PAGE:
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Lumbar Pain In A Neutropenic Patient

 Jiménez Martín A*, Ricardo Mena-Bernal Escobar. José Lara Bullón

* Orthopaedic Surgery and Traumatology Service. Hospital Nuestra Señora de Valme. Seville.

Address for Correspondence:  

Antonio Jiménez Martin.
Urb. Al-Alba, c/Brisa, nº 10, D. CP 41020, Sevilla. Spain.
Mobile: 609012308


We present the clinical review of a patient of 20 years, diagnosed with Acute Lymphoblastic Leukaemia B, FAB L2, treated by means of Pethema-LAL-RI protocol, who developed a spondylodiscitis. We review the analytical, histological and image studies made.
Objective: to demonstrate the existence of spondylodiscitis caused by Escherichia coli in neutropaenic patients associated to acute lymphoblastic leukaemia.
Methods: We made clinical reviews over three years, analysing the CAT, Rx, NMR, gammagraphy and microbiological and histopathological studies.
Results: Spondylodiscitis caused by E.coli in a neutropaenic patient with acute lymphoblastic leukaemia. Antibiotic and antineoplastic treatments and orthopaedic treatment by means of a Boston brace were administered with favourable results.
Conclusions: In patients with neutropaenia caused by anti-leukaemic chemotherapy, vertebral involvement is exceptional, especially by Escherichia coli (6.6% of non-tuberculous bacterial spondylodiscitis), since the few cases described are of fungal origin, emphasising Candida, Scedosporium, Blastoschizomyces or Aspergillus. We consider the great importance of the current states of immunosuppression and their vertebral repercussion. An early diagnosis, correct antibiotic, antineoplastic and orthopaedic treatments allows the control of this disease, reserving surgical treatment for the worst cases.

J.Orthopaedics 2008;5(3)e1

Keywords:spondylodiscitis, Escherichia coli, acute lymphoblastic leukaemia, Boston brace.

Due to the increase of immunosuppressive states unusual pathological processes arise. In patients with neutropaenia caused by anti-leukaemic chemotherapy, vertebral involvement is exceptional, especially by Escherichia coli, since the few cases described are of fungal origin.

Case Report :

A 20 year old man was admitted in May 2002 for asthenia, haematomas and micro-adenopathies of 40 days evolution. Haemogram: 11,100 leukocytes/ mm3, 70% of blast cells of lymphoid nature. Bone marrow aspiration: massive infiltration of lymphoid blasts, L2 morphology, hyperploidy of 50 chromosomes in mosaic (complex karyotype), t (9.22) negative, bcr/abl negative: Acute Lymphoblastic Leukaemia Pre-B (F.A.B. of L2). Corticoid therapy by means of Hickman type tunnelled central catheter for inducer treatment according to Pethema-LAL-RI protocol.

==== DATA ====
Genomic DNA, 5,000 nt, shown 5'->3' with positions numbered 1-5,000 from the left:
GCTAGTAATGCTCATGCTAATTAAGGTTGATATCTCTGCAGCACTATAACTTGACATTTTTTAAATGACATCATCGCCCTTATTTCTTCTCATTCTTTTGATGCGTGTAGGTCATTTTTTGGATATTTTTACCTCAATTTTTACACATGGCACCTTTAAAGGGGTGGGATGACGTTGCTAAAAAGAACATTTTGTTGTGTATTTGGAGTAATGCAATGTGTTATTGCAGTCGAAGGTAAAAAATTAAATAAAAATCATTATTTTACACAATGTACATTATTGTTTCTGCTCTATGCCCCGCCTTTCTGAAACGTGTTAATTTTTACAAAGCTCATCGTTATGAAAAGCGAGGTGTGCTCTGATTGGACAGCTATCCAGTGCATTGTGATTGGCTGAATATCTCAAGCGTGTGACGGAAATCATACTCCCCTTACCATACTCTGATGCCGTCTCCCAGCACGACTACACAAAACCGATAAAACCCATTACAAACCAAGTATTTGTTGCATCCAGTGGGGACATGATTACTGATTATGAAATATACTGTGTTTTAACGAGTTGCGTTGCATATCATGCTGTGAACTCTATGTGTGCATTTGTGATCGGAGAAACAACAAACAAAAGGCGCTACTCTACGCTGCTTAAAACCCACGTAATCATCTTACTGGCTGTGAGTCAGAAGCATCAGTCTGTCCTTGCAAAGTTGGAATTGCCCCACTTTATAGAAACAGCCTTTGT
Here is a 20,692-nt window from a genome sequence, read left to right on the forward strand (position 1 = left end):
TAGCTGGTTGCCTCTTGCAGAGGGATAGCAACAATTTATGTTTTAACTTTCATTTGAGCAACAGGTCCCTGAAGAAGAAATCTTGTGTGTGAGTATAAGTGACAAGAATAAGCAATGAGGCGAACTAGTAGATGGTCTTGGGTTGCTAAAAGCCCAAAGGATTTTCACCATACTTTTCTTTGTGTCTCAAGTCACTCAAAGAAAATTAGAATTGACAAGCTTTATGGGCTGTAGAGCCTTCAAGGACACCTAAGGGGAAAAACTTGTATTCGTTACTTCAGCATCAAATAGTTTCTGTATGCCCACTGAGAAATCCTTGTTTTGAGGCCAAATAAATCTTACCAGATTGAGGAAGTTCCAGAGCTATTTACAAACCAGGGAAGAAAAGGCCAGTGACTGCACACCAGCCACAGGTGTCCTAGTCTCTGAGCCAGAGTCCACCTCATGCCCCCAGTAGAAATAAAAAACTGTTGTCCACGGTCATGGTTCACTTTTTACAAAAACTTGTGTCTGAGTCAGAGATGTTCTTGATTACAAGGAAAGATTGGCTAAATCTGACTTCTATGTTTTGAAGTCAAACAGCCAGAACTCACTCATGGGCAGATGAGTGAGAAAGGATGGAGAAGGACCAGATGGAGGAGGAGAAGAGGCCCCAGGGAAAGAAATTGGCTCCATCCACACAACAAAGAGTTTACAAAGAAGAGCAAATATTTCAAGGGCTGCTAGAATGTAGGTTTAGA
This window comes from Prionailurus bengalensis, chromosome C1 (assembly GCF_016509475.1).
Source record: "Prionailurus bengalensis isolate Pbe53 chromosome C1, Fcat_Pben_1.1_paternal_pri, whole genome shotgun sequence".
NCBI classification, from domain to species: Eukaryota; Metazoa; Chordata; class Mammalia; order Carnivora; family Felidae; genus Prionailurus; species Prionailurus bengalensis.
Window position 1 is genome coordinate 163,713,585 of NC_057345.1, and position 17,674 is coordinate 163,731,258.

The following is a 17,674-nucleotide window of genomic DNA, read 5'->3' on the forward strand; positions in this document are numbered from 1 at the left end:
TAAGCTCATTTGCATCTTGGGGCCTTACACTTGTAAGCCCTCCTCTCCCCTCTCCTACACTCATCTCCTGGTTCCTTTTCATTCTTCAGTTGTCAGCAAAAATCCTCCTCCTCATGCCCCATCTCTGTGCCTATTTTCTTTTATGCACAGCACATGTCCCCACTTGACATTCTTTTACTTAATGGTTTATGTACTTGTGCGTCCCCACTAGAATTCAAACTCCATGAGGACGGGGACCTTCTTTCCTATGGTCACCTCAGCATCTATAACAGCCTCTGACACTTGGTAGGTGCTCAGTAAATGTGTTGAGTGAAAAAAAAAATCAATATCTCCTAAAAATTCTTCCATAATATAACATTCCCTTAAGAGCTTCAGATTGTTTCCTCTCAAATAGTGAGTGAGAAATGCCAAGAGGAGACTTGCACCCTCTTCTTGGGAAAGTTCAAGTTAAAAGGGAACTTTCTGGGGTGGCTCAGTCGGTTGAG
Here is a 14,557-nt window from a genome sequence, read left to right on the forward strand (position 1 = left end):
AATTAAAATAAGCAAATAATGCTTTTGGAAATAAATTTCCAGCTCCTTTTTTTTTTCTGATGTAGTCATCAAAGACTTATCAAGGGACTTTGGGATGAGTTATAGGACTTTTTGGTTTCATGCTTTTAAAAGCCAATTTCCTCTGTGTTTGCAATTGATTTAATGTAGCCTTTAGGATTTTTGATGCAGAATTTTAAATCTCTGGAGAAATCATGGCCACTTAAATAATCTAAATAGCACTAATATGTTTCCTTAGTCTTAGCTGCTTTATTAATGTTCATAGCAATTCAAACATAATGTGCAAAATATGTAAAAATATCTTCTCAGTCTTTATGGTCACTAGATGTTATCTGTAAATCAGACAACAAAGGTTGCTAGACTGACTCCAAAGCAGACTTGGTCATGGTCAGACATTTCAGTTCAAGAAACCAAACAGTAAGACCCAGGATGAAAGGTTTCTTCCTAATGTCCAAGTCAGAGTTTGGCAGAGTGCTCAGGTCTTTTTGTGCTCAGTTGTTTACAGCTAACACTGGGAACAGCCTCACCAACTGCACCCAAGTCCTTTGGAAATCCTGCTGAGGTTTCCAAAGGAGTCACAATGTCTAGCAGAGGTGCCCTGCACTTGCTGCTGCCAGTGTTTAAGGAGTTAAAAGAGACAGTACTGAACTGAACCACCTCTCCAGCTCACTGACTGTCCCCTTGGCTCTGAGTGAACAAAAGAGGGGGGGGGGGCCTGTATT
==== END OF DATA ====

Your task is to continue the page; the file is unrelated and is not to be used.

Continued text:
After 6 months of remission he was readmitted for a fever of 40ºC and lumbalgia. A haemogram was made with 3,300 leukocytes/mm3, hypocellular marrow aspirate, thoracic radiology, abdominal echography, NMR of lumbar spine, gammagraphy, thick film, Rose Bengal normal. Blood cultures: Escherichia coli sensitive to imipenem, ineffective against persistent fever, necessitating levofloxacin.

CAT: appearance of abscessed lesions in both psoas. CAT guided fine needle aspirate (FNA): haemopurulent material with Escherichia coli. Change of the treatment to cefotaxime and amikacine, with favourable evolution until ambulatory discharge with ceftriaxone.

Two months later in the CAT the abscesses persist in the psoas of 1.2 cm in the right side and of 2.6 cm in the left side, with peripheral captation halo, marked rarefaction in the vertebral bodies from L1 to S1 and involvement of discs. (See Figure 1).

Figure 1. CAT: abscesses in the psoas of 1.2 cm in the right side and 2.6 cm in the left side, with peripheral captation halo, marked rarefaction in the vertebral bodies from L1 to S1 and involvement of the discs.

Results :

Spondylodiscitis caused by Escherichia Coli.

Two months later a new CAT was made: diminution of the space between L1-L2 and L3-L4, hypodense areas, probable exostosis, spondylolisthesis L3-L4 grade I and pattern of osteopenia. Rose Bengal and Salmonella agglutination negative. Thoracolumbar scoliotic posture, rectification of the thoracic kyphosis. Lumbar kyphosis, good mobility, conserved osteotendinous reflexes, bilaterally negative Lasègue and lumbar pain. Boston brace is prescribed continuing with oral mercaptopurine, methotrexate, ondansetron, ceftriaxone and levofloxacin.

A month later, negative Gammagraphy with Technetium 99 and FNA, antibiotics being suspended.